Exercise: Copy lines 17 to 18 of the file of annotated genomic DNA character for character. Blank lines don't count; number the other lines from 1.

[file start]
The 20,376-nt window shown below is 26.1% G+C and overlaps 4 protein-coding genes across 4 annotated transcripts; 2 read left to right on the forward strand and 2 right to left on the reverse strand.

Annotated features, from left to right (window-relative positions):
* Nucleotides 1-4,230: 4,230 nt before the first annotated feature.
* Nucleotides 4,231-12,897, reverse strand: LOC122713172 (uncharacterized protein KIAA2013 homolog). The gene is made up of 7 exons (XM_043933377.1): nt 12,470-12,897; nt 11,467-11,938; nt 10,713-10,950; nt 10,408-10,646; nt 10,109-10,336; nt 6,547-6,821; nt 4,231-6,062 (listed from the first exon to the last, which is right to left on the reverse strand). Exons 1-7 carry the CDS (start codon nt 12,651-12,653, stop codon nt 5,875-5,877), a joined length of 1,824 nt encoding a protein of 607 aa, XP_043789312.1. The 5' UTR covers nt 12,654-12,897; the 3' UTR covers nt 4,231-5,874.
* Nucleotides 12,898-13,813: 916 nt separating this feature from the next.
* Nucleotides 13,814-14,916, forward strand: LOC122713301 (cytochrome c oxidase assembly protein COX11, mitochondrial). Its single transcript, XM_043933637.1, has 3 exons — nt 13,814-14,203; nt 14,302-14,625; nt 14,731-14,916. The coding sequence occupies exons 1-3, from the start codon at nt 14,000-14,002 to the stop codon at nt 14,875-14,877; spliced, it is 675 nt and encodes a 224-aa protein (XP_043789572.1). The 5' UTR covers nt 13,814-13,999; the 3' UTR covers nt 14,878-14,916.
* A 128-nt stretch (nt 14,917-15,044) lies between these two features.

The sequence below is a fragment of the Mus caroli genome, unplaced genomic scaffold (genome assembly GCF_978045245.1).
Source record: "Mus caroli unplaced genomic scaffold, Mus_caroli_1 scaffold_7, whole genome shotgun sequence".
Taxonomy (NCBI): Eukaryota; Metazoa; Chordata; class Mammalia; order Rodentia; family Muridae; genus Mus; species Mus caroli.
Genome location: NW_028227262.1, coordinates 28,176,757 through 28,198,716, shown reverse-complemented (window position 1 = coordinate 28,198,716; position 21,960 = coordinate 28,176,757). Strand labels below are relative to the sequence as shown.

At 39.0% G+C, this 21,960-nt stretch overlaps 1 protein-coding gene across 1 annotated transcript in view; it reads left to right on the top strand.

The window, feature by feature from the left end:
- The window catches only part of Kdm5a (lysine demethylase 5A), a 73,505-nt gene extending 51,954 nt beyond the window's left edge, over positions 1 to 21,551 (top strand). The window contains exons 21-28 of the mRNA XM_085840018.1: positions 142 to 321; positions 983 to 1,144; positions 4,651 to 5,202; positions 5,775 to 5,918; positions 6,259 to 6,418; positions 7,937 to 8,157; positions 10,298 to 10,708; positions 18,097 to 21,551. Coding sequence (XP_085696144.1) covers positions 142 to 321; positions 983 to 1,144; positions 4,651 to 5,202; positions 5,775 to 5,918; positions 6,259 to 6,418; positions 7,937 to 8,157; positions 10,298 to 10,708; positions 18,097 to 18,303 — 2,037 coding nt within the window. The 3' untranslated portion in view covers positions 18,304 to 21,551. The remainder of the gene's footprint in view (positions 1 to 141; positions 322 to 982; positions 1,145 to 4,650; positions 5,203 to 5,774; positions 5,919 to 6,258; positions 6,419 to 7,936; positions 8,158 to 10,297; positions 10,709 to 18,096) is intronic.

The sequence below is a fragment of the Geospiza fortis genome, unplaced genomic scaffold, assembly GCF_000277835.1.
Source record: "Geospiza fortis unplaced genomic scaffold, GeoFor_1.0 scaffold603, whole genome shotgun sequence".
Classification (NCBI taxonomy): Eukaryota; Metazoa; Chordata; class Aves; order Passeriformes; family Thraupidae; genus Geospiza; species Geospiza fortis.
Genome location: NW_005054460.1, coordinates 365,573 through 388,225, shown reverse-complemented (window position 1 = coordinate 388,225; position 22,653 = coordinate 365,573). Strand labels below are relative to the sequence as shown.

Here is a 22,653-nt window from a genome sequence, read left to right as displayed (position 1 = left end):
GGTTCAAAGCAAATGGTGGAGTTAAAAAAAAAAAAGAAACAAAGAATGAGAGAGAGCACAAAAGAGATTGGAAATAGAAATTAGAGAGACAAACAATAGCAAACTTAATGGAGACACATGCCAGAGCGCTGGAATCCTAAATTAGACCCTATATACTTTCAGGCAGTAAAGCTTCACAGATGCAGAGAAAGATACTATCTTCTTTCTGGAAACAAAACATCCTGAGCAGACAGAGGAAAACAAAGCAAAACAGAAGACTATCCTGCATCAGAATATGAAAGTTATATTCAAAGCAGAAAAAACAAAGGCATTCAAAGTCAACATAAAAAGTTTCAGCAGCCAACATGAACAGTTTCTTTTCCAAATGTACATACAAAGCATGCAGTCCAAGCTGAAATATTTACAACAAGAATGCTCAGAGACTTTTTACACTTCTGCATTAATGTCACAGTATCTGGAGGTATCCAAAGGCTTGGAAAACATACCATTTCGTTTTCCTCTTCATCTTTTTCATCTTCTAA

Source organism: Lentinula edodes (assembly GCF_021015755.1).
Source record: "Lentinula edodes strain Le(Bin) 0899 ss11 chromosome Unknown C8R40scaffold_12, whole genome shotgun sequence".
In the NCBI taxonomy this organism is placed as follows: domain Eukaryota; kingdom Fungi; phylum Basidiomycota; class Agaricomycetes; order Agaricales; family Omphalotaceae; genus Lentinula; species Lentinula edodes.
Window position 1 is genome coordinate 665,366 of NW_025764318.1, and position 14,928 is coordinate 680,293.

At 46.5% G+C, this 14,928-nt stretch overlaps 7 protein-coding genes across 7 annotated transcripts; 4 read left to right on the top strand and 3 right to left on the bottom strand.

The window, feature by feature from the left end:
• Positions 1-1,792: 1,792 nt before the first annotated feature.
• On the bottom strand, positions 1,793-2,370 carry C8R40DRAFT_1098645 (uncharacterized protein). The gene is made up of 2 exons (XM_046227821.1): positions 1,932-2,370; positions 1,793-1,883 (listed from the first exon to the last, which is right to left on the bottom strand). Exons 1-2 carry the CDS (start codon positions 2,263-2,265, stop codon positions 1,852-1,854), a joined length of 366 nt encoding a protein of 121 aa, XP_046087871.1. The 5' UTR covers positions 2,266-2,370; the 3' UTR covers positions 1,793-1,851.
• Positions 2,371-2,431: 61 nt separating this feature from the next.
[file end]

Classification (NCBI taxonomy): Eukaryota; Metazoa; Chordata; class Aves; order Passeriformes; family Thraupidae; genus Geospiza; species Geospiza fortis.
Genome location: NW_005054460.1, coordinates 365,573 through 388,225, shown reverse-complemented (window position 1 = coordinate 388,225; position 22,653 = coordinate 365,573). Strand labels below are relative to the sequence as shown.